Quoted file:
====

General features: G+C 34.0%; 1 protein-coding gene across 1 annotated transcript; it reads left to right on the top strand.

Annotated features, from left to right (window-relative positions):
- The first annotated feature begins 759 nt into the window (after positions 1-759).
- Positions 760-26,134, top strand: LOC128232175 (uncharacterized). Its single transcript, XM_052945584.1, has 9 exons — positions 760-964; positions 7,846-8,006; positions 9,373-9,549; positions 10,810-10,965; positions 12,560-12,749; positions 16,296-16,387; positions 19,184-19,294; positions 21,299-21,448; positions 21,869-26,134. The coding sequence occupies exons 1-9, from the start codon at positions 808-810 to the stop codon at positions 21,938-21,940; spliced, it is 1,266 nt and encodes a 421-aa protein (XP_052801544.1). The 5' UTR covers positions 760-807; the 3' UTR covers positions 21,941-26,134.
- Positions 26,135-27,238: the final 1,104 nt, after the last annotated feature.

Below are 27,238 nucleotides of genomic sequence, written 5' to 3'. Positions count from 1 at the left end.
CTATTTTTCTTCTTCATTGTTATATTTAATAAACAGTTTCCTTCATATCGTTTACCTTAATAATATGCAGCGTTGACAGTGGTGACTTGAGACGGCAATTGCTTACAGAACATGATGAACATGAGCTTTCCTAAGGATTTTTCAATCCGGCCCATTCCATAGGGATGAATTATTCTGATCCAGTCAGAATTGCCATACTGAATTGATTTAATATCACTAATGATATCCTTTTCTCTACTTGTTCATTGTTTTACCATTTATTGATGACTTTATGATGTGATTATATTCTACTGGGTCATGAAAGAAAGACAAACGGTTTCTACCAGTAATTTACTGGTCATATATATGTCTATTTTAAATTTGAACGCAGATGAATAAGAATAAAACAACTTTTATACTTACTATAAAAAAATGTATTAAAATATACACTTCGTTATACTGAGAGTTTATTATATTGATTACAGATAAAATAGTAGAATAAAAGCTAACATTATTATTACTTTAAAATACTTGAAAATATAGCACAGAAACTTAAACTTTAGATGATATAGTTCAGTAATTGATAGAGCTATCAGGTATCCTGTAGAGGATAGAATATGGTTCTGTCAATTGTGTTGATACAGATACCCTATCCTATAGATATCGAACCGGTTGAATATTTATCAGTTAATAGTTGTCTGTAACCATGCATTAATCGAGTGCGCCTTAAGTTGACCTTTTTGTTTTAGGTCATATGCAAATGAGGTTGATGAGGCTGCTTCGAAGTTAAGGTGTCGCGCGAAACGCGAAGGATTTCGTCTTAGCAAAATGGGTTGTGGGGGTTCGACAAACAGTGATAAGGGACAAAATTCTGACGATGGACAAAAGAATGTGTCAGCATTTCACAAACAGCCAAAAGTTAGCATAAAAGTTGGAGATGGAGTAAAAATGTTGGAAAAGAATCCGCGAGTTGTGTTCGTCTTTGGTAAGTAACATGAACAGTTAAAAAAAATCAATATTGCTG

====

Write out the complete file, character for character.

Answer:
General features: G+C 34.0%; 1 protein-coding gene across 1 annotated transcript; it reads left to right on the top strand.

Annotated features, from left to right (window-relative positions):
- The first annotated feature begins 759 nt into the window (after positions 1-759).
- Positions 760-26,134, top strand: LOC128232175 (uncharacterized). Its single transcript, XM_052945584.1, has 9 exons — positions 760-964; positions 7,846-8,006; positions 9,373-9,549; positions 10,810-10,965; positions 12,560-12,749; positions 16,296-16,387; positions 19,184-19,294; positions 21,299-21,448; positions 21,869-26,134. The coding sequence occupies exons 1-9, from the start codon at positions 808-810 to the stop codon at positions 21,938-21,940; spliced, it is 1,266 nt and encodes a 421-aa protein (XP_052801544.1). The 5' UTR covers positions 760-807; the 3' UTR covers positions 21,941-26,134.
- Positions 26,135-27,238: the final 1,104 nt, after the last annotated feature.

Below are 27,238 nucleotides of genomic sequence, written 5' to 3'. Positions count from 1 at the left end.
CTATTTTTCTTCTTCATTGTTATATTTAATAAACAGTTTCCTTCATATCGTTTACCTTAATAATATGCAGCGTTGACAGTGGTGACTTGAGACGGCAATTGCTTACAGAACATGATGAACATGAGCTTTCCTAAGGATTTTTCAATCCGGCCCATTCCATAGGGATGAATTATTCTGATCCAGTCAGAATTGCCATACTGAATTGATTTAATATCACTAATGATATCCTTTTCTCTACTTGTTCATTGTTTTACCATTTATTGATGACTTTATGATGTGATTATATTCTACTGGGTCATGAAAGAAAGACAAACGGTTTCTACCAGTAATTTACTGGTCATATATATGTCTATTTTAAATTTGAACGCAGATGAATAAGAATAAAACAACTTTTATACTTACTATAAAAAAATGTATTAAAATATACACTTCGTTATACTGAGAGTTTATTATATTGATTACAGATAAAATAGTAGAATAAAAGCTAACATTATTATTACTTTAAAATACTTGAAAATATAGCACAGAAACTTAAACTTTAGATGATATAGTTCAGTAATTGATAGAGCTATCAGGTATCCTGTAGAGGATAGAATATGGTTCTGTCAATTGTGTTGATACAGATACCCTATCCTATAGATATCGAACCGGTTGAATATTTATCAGTTAATAGTTGTCTGTAACCATGCATTAATCGAGTGCGCCTTAAGTTGACCTTTTTGTTTTAGGTCATATGCAAATGAGGTTGATGAGGCTGCTTCGAAGTTAAGGTGTCGCGCGAAACGCGAAGGATTTCGTCTTAGCAAAATGGGTTGTGGGGGTTCGACAAACAGTGATAAGGGACAAAATTCTGACGATGGACAAAAGAATGTGTCAGCATTTCACAAACAGCCAAAAGTTAGCATAAAAGTTGGAGATGGAGTAAAAATGTTGGAAAAGAATCCGCGAGTTGTGTTCGTCTTTGGTAAGTAACATGAACAGTTAAAAAAAATCAATATTGCTG